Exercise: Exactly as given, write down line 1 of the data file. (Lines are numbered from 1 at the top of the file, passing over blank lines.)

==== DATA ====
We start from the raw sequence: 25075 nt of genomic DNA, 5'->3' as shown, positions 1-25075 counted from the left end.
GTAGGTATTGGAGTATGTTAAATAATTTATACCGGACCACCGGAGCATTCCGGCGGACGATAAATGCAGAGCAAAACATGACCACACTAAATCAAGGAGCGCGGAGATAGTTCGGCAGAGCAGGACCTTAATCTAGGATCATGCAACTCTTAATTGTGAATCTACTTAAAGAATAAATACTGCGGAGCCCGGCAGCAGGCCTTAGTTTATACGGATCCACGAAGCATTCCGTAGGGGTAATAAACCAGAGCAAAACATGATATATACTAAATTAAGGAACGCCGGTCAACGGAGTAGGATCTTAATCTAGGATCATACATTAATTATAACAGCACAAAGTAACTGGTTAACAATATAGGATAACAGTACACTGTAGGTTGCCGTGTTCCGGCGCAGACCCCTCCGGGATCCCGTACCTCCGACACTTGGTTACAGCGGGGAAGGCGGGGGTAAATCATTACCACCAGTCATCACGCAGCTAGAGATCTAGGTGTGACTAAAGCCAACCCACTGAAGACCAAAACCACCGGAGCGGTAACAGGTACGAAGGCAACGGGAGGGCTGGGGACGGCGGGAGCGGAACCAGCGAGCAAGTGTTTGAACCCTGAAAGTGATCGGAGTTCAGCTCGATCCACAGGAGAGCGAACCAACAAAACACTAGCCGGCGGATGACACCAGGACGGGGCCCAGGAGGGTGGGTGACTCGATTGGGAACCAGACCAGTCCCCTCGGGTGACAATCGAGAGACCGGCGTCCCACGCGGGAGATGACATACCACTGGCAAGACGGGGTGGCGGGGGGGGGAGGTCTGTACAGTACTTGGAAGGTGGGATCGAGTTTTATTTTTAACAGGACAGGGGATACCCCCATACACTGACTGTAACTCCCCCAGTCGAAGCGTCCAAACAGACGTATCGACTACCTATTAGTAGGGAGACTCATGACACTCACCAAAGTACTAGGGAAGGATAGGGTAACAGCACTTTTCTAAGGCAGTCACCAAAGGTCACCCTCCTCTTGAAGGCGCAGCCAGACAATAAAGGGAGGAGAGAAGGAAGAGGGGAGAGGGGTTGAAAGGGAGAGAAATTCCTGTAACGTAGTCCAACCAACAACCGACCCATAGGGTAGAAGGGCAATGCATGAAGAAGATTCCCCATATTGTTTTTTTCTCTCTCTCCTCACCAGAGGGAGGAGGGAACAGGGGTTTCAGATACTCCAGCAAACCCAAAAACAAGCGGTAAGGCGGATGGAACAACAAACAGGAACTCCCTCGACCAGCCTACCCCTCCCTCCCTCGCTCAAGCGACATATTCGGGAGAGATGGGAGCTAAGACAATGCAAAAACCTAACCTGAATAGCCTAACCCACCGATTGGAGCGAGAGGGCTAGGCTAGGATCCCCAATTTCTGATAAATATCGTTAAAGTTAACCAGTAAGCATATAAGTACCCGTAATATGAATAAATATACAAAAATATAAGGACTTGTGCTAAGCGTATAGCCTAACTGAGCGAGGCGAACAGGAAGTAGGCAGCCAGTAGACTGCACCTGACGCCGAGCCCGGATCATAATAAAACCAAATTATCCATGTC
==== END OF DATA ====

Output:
We start from the raw sequence: 25075 nt of genomic DNA, 5'->3' as shown, positions 1-25075 counted from the left end.